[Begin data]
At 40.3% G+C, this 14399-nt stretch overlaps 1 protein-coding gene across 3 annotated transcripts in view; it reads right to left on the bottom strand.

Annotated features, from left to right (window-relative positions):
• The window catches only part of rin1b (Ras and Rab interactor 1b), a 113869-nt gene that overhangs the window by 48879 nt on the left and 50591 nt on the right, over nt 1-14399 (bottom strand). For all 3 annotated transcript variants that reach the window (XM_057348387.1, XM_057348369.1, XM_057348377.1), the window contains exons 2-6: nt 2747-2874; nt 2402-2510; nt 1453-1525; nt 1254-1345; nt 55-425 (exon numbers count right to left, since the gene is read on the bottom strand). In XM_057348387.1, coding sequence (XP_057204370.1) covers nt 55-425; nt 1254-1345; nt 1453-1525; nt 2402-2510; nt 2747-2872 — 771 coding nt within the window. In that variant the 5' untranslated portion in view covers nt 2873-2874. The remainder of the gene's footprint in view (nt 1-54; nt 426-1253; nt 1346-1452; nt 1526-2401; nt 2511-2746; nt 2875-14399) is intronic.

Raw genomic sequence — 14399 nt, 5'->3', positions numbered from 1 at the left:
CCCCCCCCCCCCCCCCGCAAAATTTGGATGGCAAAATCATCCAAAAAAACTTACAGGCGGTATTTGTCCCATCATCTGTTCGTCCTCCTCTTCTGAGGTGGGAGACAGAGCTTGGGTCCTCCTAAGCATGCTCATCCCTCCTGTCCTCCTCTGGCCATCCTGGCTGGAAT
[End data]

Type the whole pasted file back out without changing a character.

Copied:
At 40.3% G+C, this 14399-nt stretch overlaps 1 protein-coding gene across 3 annotated transcripts in view; it reads right to left on the bottom strand.

Annotated features, from left to right (window-relative positions):
• The window catches only part of rin1b (Ras and Rab interactor 1b), a 113869-nt gene that overhangs the window by 48879 nt on the left and 50591 nt on the right, over nt 1-14399 (bottom strand). For all 3 annotated transcript variants that reach the window (XM_057348387.1, XM_057348369.1, XM_057348377.1), the window contains exons 2-6: nt 2747-2874; nt 2402-2510; nt 1453-1525; nt 1254-1345; nt 55-425 (exon numbers count right to left, since the gene is read on the bottom strand). In XM_057348387.1, coding sequence (XP_057204370.1) covers nt 55-425; nt 1254-1345; nt 1453-1525; nt 2402-2510; nt 2747-2872 — 771 coding nt within the window. In that variant the 5' untranslated portion in view covers nt 2873-2874. The remainder of the gene's footprint in view (nt 1-54; nt 426-1253; nt 1346-1452; nt 1526-2401; nt 2511-2746; nt 2875-14399) is intronic.

Raw genomic sequence — 14399 nt, 5'->3', positions numbered from 1 at the left:
CCCCCCCCCCCCCCCCGCAAAATTTGGATGGCAAAATCATCCAAAAAAACTTACAGGCGGTATTTGTCCCATCATCTGTTCGTCCTCCTCTTCTGAGGTGGGAGACAGAGCTTGGGTCCTCCTAAGCATGCTCATCCCTCCTGTCCTCCTCTGGCCATCCTGGCTGGAAT